Notice the capital A?, make it lower case and one more bug out of the page.

    oh and how about a Firefox banner link? 😀 just kidding.

  56. Ron MacNeil says:

    "Where are we slipping up? What do we need to fix?"

    Aren’t you being paid to know these things? Do your job, Microserf.

  57. Andrew says:

    At least for me, the search input box is great if I want 1 word searches (you guess the word!), but far far far to small for anything normal. I like to be able to see all of what I search for in the search box, please. h-scroll is bad 🙁

  58. r00t says:

    All you who are submitting code should copyright it before submitting, and own a piece of MSN search. Bi-monthly dividends would suffice…

  59. not american says:

    definate improvement, however:

    for the msn page, give me some content that is NOT american.

    traffic reports and news headlines are nice but useless to me as i do not live in america.

  60. It’s hard to believe but MSN actually did something good. They redesigned their site using CSS, and even more than…

  61. melop says:

    It would be nice to add a "Skip to main content"

    link at the beginning of the page.

    Use css to hide it in common browsers. When it is display in older browsers or some mobile phones, users can jump to the main content directly without scrolling down for a mile.

    Also, specify an accesskey such as "1" "2" for the link, so that users can skip to the content they want simply by pressing keys on cellphones.

  62. Man, I hate to say it, but too little, too late. You’re on a sinking ship. You all [Microsoft management] should have listened at the beginning. That’s where you slipped up.

    My bet is on Apple.

    It’s not to be mean, but to be truthful. Hubris infected the newly-wealthy and logic combined with good customer support took a back seat. So, sorry if the truth hurts, but have you seen the stock price of the former, unstoppable giant, Microsoft? Let’s just say that I have said enough. I don’t want to stomp on your creative and thoughtful input. You, Venkatna, really sound like you are trying to make a difference. I just hope Microsoft is paying you enough versus the amount of work you put in.

    Keep up the good work!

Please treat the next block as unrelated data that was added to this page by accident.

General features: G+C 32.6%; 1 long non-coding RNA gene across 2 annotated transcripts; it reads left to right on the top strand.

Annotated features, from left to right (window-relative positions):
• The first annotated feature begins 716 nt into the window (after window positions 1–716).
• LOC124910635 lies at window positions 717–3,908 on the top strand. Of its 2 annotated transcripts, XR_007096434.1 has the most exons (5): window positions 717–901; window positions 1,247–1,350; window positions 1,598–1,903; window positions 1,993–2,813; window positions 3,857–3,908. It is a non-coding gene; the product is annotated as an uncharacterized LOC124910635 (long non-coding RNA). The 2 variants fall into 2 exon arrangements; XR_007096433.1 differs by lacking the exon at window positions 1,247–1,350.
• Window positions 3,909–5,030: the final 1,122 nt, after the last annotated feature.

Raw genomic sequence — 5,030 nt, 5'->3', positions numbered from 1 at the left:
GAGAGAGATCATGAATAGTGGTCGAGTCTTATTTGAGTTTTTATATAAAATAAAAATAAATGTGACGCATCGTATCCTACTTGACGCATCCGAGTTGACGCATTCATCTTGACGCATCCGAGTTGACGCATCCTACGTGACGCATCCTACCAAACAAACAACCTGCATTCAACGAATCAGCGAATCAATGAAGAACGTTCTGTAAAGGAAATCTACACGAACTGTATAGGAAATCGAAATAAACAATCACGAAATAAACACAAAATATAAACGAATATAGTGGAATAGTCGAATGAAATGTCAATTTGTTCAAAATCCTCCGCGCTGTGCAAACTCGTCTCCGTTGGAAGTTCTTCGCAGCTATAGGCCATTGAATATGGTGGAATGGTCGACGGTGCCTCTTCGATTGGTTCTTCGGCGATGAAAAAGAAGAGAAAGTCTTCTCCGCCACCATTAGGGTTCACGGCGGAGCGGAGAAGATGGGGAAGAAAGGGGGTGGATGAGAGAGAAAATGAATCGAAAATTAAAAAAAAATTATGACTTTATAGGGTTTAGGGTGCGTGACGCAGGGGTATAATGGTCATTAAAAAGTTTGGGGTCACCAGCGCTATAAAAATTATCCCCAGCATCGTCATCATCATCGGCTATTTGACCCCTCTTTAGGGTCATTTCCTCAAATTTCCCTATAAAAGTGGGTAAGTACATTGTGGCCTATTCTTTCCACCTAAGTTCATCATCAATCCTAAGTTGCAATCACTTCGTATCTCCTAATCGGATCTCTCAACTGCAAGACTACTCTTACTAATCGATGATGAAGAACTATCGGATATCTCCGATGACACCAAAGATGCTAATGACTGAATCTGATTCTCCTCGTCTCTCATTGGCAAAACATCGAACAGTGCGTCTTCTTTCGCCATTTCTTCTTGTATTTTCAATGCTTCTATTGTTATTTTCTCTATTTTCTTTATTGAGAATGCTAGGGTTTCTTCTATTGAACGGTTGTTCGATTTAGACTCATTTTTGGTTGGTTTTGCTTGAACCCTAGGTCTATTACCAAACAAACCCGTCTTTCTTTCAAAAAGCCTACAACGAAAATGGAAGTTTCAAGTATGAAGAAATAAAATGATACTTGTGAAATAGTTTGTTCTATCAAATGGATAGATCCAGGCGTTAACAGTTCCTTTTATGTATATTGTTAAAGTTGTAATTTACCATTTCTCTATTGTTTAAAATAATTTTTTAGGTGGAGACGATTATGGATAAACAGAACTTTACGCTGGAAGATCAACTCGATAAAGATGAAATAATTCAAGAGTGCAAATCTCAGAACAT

63. Russ says:

    Richard Stanton wrote:

    <i>Man, I hate to say it, but too little, too late. You’re on a sinking ship.</i>

    Microsoft’s a sinking ship, heh? If only MS had a dollar for every time someone (Jobs, Ellison, J. Random Hacker, etc…) proclaimed their impending death.

    Oh… wait… they do.


  64. Why did you go to XHTML Strict instead of just Transitional which may eliminate some of your problems? And why not link to most of that Javascript externally? It doubles the size of your page content.

  65. hiten says:

    simple white should be the default. it’s beautiful.

  66. dilvie says:

    I’m thrilled that MSN is going to be standards compliant! That’s the best news I’ve heard in a long time. I’d like to know more about the content management. Will you publish a postmortem report when this project is finished? It would make a fascinating read!

    – Eric

  67. You’re bet is on Apple? No offense as I love the iPod, but have you ever seen an Apple in the corporate World? Then again, you haven’t seen the corporate world yet, have you? 🙂

  68. john says:

    please disregard what was said above about using javascript to put in target tags. that sucks just as badly as just writing the targeet attribute into the html. cheers

  69. Jack Stevens says:

    The Search Builder design is confusing: the tab titles displayed in a column on the left look like they are prompts for the text fields, not tabs, since they line up with those fields. This neeeds to be fixed as it is very confusing.

  70. Norma says:

    As said before, stealing keyboard focus is a no-no. Even "End" is stolen.

    Removing underlining from all links is a no-no. I can understand it for menus, but why from all page links. And there is no indication of visited links. You guys seem to contradict extremely well-known sound usability practices for no reason at all (no it doesn’t "look better" without underline and with the same color).

    The page is fixed width. What’s the point of going away with table-based design only to recreated the same monstrosity with CSS. There is horisontal scrolling in small windows and wasted space in maximized window.

    It all looks extremely cheap and ugly. The impression I have from layout is that sucks. I am serious, the overall impression is that, which is very different from or It’s just the feeling – caused by such details as the left column being too high with wasted white space under the right column and other minor things.

    There is some weird page reflowing (when clicking on "New Iraq attacks kill at least 20" the MSNBC NEWS section drops 100 pixels down (moving everything else).

    I came to only because of a /. article. I would never ever come there again, because it stinks. It must be completely redone (on the other hand, I am a happy user of the MSN desktop search, but the site is crap).

  71. Davy says:

    I am one of the Slashdot crowd, and I commend you for working towards a Standards-compliant design. Unfortunately, since your boss is MS you will never win full approval in most of the Slashdot crowd. They will criticize you for not using web standards, and then we you do use standards they will criticize on your designer flaws. But I for one appreciate the hard work that you are putting in, and hope that the next version of IE will focus more on following the W3C.

  72. Chris Cox says:

    I just want to say that you’re doing a great job, and that you shouldn’t pay attention to the flames above.

    To all who’ve flamed:

    1. My understanding is that the site was rushed out of beta to release alongside the new search engine. This would make the decision nothing to do with the poor sods who actually do the work, so lay off.